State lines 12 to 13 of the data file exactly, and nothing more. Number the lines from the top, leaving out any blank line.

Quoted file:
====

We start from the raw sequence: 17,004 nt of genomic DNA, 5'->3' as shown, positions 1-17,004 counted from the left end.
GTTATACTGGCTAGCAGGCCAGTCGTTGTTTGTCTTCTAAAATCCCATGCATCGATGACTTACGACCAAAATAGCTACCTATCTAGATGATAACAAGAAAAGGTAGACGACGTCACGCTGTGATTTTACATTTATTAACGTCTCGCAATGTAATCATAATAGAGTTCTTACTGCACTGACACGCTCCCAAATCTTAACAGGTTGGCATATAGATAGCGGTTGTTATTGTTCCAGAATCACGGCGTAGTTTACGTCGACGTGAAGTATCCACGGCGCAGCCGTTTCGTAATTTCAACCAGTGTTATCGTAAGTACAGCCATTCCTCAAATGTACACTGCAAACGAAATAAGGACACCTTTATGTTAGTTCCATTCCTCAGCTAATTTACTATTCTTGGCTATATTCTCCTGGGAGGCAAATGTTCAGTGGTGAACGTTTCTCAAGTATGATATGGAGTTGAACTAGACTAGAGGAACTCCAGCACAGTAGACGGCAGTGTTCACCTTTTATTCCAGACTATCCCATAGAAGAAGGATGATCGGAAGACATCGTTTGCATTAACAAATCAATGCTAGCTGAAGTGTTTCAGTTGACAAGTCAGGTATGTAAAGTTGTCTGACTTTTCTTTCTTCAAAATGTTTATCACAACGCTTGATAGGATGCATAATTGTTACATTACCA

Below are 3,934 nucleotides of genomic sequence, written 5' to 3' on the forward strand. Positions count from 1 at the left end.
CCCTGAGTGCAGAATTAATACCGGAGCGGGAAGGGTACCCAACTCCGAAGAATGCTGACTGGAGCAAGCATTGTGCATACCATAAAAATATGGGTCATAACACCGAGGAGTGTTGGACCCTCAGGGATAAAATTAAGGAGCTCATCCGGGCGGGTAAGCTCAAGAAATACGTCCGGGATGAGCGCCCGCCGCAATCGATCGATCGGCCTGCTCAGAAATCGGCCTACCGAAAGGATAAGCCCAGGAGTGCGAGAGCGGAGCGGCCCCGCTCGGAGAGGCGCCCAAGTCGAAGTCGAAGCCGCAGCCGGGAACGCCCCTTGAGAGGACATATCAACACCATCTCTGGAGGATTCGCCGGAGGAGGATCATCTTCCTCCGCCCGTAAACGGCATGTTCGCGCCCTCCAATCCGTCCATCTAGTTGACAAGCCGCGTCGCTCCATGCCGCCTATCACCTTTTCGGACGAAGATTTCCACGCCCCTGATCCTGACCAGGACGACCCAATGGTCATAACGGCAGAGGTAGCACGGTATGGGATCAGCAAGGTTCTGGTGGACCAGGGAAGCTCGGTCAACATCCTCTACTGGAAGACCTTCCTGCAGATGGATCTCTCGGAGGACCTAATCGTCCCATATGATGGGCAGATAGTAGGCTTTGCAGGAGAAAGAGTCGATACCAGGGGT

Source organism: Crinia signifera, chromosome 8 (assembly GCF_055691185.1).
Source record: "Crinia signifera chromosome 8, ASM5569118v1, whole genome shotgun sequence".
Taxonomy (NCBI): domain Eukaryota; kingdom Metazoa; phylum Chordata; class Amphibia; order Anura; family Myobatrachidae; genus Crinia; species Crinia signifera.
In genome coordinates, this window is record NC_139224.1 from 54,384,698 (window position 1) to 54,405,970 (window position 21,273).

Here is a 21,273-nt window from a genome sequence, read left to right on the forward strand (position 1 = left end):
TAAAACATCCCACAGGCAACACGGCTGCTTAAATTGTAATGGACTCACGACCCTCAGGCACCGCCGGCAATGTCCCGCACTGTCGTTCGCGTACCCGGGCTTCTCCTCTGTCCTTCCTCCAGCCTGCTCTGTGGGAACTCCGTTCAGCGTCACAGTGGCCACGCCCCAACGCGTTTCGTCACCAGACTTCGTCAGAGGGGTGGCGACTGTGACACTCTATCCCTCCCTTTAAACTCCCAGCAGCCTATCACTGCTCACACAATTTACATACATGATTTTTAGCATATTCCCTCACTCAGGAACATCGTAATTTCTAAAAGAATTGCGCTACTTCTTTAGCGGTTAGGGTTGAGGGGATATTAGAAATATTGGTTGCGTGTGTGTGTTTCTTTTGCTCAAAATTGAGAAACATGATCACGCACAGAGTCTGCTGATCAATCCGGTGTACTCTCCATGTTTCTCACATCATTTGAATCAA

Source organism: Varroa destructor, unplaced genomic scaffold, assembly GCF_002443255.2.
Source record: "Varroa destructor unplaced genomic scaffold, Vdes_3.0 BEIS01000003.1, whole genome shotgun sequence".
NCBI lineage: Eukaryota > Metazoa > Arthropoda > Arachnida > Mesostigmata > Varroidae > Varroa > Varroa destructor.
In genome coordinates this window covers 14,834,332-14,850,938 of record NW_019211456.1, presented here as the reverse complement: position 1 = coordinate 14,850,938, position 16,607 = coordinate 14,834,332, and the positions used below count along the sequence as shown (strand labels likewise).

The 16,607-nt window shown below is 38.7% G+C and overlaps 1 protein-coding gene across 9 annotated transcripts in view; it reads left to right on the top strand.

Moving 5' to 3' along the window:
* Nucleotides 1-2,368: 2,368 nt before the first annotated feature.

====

Source record: "Varroa destructor unplaced genomic scaffold, Vdes_3.0 BEIS01000003.1, whole genome shotgun sequence".
NCBI lineage: Eukaryota > Metazoa > Arthropoda > Arachnida > Mesostigmata > Varroidae > Varroa > Varroa destructor.